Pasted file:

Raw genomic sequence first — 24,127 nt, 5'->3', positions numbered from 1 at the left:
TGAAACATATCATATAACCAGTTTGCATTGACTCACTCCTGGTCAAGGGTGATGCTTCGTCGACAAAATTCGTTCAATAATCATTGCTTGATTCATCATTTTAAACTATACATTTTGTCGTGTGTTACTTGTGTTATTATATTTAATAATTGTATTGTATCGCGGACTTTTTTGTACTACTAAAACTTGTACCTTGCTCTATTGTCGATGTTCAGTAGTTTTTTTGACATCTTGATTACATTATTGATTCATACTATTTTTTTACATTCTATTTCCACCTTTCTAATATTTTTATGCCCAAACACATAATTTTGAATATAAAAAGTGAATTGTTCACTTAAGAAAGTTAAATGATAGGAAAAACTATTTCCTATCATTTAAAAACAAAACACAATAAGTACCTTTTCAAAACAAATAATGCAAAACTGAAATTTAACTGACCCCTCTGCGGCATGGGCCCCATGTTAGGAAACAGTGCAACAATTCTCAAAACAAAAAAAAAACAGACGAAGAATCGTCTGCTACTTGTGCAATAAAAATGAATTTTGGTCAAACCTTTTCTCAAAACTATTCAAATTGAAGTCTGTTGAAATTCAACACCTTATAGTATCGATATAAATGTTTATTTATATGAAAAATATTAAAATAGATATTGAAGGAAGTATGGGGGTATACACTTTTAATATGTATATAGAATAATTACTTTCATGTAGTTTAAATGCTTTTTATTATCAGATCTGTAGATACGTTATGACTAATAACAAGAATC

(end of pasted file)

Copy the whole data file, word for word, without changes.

Raw genomic sequence first — 24,127 nt, 5'->3', positions numbered from 1 at the left:
TGAAACATATCATATAACCAGTTTGCATTGACTCACTCCTGGTCAAGGGTGATGCTTCGTCGACAAAATTCGTTCAATAATCATTGCTTGATTCATCATTTTAAACTATACATTTTGTCGTGTGTTACTTGTGTTATTATATTTAATAATTGTATTGTATCGCGGACTTTTTTGTACTACTAAAACTTGTACCTTGCTCTATTGTCGATGTTCAGTAGTTTTTTTGACATCTTGATTACATTATTGATTCATACTATTTTTTTACATTCTATTTCCACCTTTCTAATATTTTTATGCCCAAACACATAATTTTGAATATAAAAAGTGAATTGTTCACTTAAGAAAGTTAAATGATAGGAAAAACTATTTCCTATCATTTAAAAACAAAACACAATAAGTACCTTTTCAAAACAAATAATGCAAAACTGAAATTTAACTGACCCCTCTGCGGCATGGGCCCCATGTTAGGAAACAGTGCAACAATTCTCAAAACAAAAAAAAAACAGACGAAGAATCGTCTGCTACTTGTGCAATAAAAATGAATTTTGGTCAAACCTTTTCTCAAAACTATTCAAATTGAAGTCTGTTGAAATTCAACACCTTATAGTATCGATATAAATGTTTATTTATATGAAAAATATTAAAATAGATATTGAAGGAAGTATGGGGGTATACACTTTTAATATGTATATAGAATAATTACTTTCATGTAGTTTAAATGCTTTTTATTATCAGATCTGTAGATACGTTATGACTAATAACAAGAATC